Skip to content
Skin adhesive silicone vs skin adhesive acrylic die cut parts
Lee K. HouseFeb 23, 20244 min read

Skin Adhesive Silicone vs. Skin Adhesive Acrylic

Have you ever experienced the pain of peeling off a band-aid that did NOT want to unstick? Or maybe your bandage fell off way too soon, leaving your wound exposed to the surrounding environment. 

Choosing the right adhesive material is one of the most challenging parts of the product converting process. With skin adhesive silicone and acrylic, you’ll probably be left wondering, what factors should I consider? or how will they affect my project?

As a converter that’s worked with a range of medical devices and stick-to-skin adhesives, Strouse often finds ourselves explaining the differences between them.

Today, we’re going to help you learn when you should pick skin adhesive silicone or skin adhesive acrylic.  

Silicone vs. Acrylic Adhesive

Before you can fully understand the difference between these adhesives, it’s crucial to account for the factors that will determine your final choice. 

For instance, using the right amount of strength is crucial to skin adhesives: Too weak, and it’ll fall off, but too strong, and the skin will come with it!

The Best Medical Device Adhesives


You’ll also want to consider the adhesive’s intended wear time. Re-dressing a wound too often can lead to infection since the wound is exposed to more contaminants, but certain adhesives take longer to bond, which could be detrimental in a fast-paced clinical setting.

Now, we’ll look at both materials and their advantages and disadvantages before you make your final pick.



You’re probably aware of the phrase “ripping off the bandage,” and that’s where silicone tape has acrylic adhesives beat.

Silicone is a gentler adhesive that peels off with a clean removal and doesn’t pull up skin or hair. It’s also flexible and breathable, allowing doctors to check on a wound without needing to replace all the bandages.

However, if you specify a silicone adhesive that has a longer wear time than your intended application, it could cause discomfort for your end users. The same is true in reverse.


Unfortunately, there are drawbacks to using skin adhesive silicone.

For one thing, it might not be strong enough to support critical tubing.

The other main drawback of skin adhesive silicone is the cost. Skin adhesive silicone is far more expensive than acrylic or rubber. Still, assuming it matches your intended purpose, you might choose silicone despite the cost.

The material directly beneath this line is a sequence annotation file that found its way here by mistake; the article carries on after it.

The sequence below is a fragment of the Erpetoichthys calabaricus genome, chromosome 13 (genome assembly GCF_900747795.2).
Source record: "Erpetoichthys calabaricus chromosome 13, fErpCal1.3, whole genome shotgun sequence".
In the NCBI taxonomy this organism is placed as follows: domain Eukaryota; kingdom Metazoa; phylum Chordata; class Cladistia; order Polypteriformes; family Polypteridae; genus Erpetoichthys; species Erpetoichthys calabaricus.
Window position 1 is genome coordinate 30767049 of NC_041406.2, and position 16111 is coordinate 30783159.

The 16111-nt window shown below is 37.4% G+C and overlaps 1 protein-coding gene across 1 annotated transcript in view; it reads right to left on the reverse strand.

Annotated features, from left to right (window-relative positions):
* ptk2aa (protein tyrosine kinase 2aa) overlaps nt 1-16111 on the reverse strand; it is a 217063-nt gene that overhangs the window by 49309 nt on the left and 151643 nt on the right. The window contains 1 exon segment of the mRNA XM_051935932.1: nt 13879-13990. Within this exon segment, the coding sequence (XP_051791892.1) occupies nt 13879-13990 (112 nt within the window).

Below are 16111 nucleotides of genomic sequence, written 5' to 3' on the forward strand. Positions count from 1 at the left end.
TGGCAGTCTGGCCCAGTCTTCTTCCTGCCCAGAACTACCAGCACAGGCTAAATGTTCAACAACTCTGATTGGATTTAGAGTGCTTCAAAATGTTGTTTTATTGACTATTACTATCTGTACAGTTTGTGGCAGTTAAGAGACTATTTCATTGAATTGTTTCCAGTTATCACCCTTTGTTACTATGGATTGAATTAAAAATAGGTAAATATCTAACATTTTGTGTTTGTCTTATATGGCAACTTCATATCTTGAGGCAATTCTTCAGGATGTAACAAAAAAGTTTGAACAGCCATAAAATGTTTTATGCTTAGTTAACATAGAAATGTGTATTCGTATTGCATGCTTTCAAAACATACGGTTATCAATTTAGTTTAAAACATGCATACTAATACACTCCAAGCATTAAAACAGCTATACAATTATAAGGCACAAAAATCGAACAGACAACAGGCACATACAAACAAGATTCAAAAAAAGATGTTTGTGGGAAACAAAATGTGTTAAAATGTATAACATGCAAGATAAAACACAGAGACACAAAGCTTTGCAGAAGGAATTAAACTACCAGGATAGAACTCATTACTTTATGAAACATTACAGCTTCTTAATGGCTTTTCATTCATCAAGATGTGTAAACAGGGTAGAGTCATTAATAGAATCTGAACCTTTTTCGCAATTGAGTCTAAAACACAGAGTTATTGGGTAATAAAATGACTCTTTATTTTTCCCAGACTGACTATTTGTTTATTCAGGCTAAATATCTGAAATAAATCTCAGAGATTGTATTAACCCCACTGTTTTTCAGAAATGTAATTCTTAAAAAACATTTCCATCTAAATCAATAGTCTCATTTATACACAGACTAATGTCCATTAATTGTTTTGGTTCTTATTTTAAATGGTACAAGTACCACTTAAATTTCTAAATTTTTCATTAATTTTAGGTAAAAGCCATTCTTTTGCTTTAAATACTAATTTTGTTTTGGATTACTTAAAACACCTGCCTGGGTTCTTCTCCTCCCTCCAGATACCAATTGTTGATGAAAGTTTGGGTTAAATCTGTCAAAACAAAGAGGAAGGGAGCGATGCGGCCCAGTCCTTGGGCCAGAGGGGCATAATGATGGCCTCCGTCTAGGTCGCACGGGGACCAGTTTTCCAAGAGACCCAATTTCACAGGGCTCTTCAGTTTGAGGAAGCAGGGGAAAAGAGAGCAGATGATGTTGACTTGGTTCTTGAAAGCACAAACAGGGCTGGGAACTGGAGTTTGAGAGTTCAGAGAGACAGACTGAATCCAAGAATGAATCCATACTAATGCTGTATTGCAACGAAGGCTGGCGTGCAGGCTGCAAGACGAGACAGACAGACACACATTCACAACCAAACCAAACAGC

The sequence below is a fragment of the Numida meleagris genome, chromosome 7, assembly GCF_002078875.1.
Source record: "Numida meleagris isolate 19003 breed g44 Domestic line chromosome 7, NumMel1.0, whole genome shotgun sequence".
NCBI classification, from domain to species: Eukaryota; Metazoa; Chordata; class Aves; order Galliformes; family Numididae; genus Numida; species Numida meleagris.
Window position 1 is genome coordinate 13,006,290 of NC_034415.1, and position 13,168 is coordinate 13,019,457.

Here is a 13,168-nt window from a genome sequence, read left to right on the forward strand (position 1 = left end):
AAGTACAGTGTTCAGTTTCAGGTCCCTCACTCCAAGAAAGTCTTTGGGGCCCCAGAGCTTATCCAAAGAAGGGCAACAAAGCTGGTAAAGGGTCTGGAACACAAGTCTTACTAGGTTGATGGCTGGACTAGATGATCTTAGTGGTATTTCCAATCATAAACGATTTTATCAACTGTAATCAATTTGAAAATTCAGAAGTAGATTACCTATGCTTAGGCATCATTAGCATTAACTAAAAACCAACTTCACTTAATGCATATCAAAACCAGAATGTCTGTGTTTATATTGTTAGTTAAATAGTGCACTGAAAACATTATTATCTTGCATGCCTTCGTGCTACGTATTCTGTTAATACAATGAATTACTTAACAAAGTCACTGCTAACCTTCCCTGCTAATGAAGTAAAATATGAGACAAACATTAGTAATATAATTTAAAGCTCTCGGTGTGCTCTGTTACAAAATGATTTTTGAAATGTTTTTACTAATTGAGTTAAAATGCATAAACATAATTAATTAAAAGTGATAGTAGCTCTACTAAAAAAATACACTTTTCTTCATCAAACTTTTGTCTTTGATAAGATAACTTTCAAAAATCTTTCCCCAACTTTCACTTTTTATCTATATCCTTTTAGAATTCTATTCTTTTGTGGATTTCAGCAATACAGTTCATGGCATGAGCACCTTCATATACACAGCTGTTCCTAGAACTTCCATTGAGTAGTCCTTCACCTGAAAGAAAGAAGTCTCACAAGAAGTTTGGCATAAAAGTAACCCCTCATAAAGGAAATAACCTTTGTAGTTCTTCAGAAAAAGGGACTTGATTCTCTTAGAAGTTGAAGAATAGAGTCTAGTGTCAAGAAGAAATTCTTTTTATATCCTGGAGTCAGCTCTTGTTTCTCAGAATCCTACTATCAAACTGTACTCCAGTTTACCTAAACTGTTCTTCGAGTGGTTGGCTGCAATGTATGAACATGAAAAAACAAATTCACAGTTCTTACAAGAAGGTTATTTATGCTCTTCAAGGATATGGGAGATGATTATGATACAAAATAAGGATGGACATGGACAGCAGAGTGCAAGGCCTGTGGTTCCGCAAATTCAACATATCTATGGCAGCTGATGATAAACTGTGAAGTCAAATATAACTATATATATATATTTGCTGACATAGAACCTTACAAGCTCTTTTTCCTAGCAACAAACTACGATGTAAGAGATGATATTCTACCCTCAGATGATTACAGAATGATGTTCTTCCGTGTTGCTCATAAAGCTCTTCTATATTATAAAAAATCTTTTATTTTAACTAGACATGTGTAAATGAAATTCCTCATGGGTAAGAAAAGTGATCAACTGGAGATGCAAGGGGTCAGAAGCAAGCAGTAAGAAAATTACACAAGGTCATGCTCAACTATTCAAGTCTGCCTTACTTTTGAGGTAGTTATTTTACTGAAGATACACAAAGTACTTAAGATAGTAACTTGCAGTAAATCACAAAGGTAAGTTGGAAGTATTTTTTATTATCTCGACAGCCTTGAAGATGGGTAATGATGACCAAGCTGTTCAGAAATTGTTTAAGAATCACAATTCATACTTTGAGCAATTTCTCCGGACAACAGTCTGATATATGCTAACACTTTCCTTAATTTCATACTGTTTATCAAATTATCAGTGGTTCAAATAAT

The cost of custom medical tape



Acrylic is widely used in the medical device manufacturing industry due to its cheaper cost while still maintaining excellent durability.

Skin adhesive acrylic tape is tough, tacky, and fixes each part in the correct spot on a patient’s skin. Its strong adhesive properties allow the acrylic to support heavier tubes and devices for long periods.

Skin adhesive acrylic can be used on top of suturing wounds that reduce infection or scarring and as pressure-sensitive tapes in bandages or disposables.


Many manufacturers use modified acrylic, which is still cheaper than silicone and gentler than standard acrylic. However, unmodified adhesive acrylic isn’t nearly as forgiving when it comes to skin application.

Acrylic is much tougher than silicone, and its removal can be traumatic for the skin to the point of:

  • Irritation
  • Skin tearing
  • Medical adhesive related skin injuries (MARSI)

Repositioning acrylic can be downright painful, meaning you must be far more careful about its initial application.

Choosing a Skin Adhesive Material

By this point, you’ve read about both types of skin adhesive, but you might be wavering between the two. The simplest answer? It depends on the patients you’re treating and the device’s function.

Silicone is well-suited for delicate jobs like applying adhesive directly onto the wound and is excellent for patients with thinner skin such as cancer patients, children, and the elderly.

However, skin adhesive silicone isn’t always strong enough to carry heavier objects. Ultimately, it might lose stickiness and slide around before falling off completely.

Acrylic has a stronger tack than silicone and can support tubes or medical devices. But on average, modified acrylic requires more time to bond with a surface than silicone. It also tends to be more aggressive than all silicone adhesives.

Lastly, you may realize that converters sometimes use silicone AND acrylic adhesive for wearable medical devices. The silicone attaches to the patient’s skin, while acrylic adhesive holds a medical device in place on the other side.

Where to Find Skin Adhesive Silicone or Acrylic

If you’re simply looking for rolls of adhesive tape, then your best bet is looking into a supplier such as 3M Medical. Yet, if you’re hoping to turn your material into a skin adhesive design, then it’s probably the right time to reach out to a converter. 

Schedule a Flexible Material Consultation

Flexible material converters have the means to adapt designs into a functional production that will transform your sketch into working part components. 

If you’re interested in a custom design made from skin adhesive materials, or you’re hoping to get some material advice for your project, feel free to schedule a consultation. 

Otherwise, check out our Learning Center for more information on skin adhesives.



Originally published: October 4, 2022


Lee K. House

Copywriter & Content Creator for Strouse. Lee graduated from the University of Alabama in the Spring of 2022 with a double major in English and Spanish.